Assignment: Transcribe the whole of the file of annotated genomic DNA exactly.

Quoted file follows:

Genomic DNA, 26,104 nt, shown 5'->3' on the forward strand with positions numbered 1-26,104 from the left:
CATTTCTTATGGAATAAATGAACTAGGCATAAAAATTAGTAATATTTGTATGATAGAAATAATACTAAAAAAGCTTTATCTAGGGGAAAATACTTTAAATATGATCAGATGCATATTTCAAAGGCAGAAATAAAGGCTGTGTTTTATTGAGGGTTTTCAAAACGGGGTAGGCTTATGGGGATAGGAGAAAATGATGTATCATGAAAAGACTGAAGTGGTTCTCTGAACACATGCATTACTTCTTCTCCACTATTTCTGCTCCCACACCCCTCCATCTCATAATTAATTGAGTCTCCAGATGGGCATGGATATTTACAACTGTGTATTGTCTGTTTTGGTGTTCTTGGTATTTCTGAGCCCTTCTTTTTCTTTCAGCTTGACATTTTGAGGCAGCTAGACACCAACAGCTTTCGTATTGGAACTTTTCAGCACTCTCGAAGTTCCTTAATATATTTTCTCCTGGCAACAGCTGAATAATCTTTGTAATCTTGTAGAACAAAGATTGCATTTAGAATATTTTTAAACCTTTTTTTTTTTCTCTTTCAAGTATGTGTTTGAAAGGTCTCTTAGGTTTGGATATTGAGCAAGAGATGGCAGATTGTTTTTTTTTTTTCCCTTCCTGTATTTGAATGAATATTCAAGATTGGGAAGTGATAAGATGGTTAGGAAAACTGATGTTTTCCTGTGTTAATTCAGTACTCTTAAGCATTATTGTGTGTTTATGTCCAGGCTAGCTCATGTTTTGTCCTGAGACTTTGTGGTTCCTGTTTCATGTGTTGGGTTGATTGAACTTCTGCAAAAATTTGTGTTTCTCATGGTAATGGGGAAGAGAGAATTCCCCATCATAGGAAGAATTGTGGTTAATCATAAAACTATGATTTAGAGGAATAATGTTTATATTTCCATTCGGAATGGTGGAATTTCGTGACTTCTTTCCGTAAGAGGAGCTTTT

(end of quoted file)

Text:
Genomic DNA, 26,104 nt, shown 5'->3' on the forward strand with positions numbered 1-26,104 from the left:
CATTTCTTATGGAATAAATGAACTAGGCATAAAAATTAGTAATATTTGTATGATAGAAATAATACTAAAAAAGCTTTATCTAGGGGAAAATACTTTAAATATGATCAGATGCATATTTCAAAGGCAGAAATAAAGGCTGTGTTTTATTGAGGGTTTTCAAAACGGGGTAGGCTTATGGGGATAGGAGAAAATGATGTATCATGAAAAGACTGAAGTGGTTCTCTGAACACATGCATTACTTCTTCTCCACTATTTCTGCTCCCACACCCCTCCATCTCATAATTAATTGAGTCTCCAGATGGGCATGGATATTTACAACTGTGTATTGTCTGTTTTGGTGTTCTTGGTATTTCTGAGCCCTTCTTTTTCTTTCAGCTTGACATTTTGAGGCAGCTAGACACCAACAGCTTTCGTATTGGAACTTTTCAGCACTCTCGAAGTTCCTTAATATATTTTCTCCTGGCAACAGCTGAATAATCTTTGTAATCTTGTAGAACAAAGATTGCATTTAGAATATTTTTAAACCTTTTTTTTTTTCTCTTTCAAGTATGTGTTTGAAAGGTCTCTTAGGTTTGGATATTGAGCAAGAGATGGCAGATTGTTTTTTTTTTTTCCCTTCCTGTATTTGAATGAATATTCAAGATTGGGAAGTGATAAGATGGTTAGGAAAACTGATGTTTTCCTGTGTTAATTCAGTACTCTTAAGCATTATTGTGTGTTTATGTCCAGGCTAGCTCATGTTTTGTCCTGAGACTTTGTGGTTCCTGTTTCATGTGTTGGGTTGATTGAACTTCTGCAAAAATTTGTGTTTCTCATGGTAATGGGGAAGAGAGAATTCCCCATCATAGGAAGAATTGTGGTTAATCATAAAACTATGATTTAGAGGAATAATGTTTATATTTCCATTCGGAATGGTGGAATTTCGTGACTTCTTTCCGTAAGAGGAGCTTTT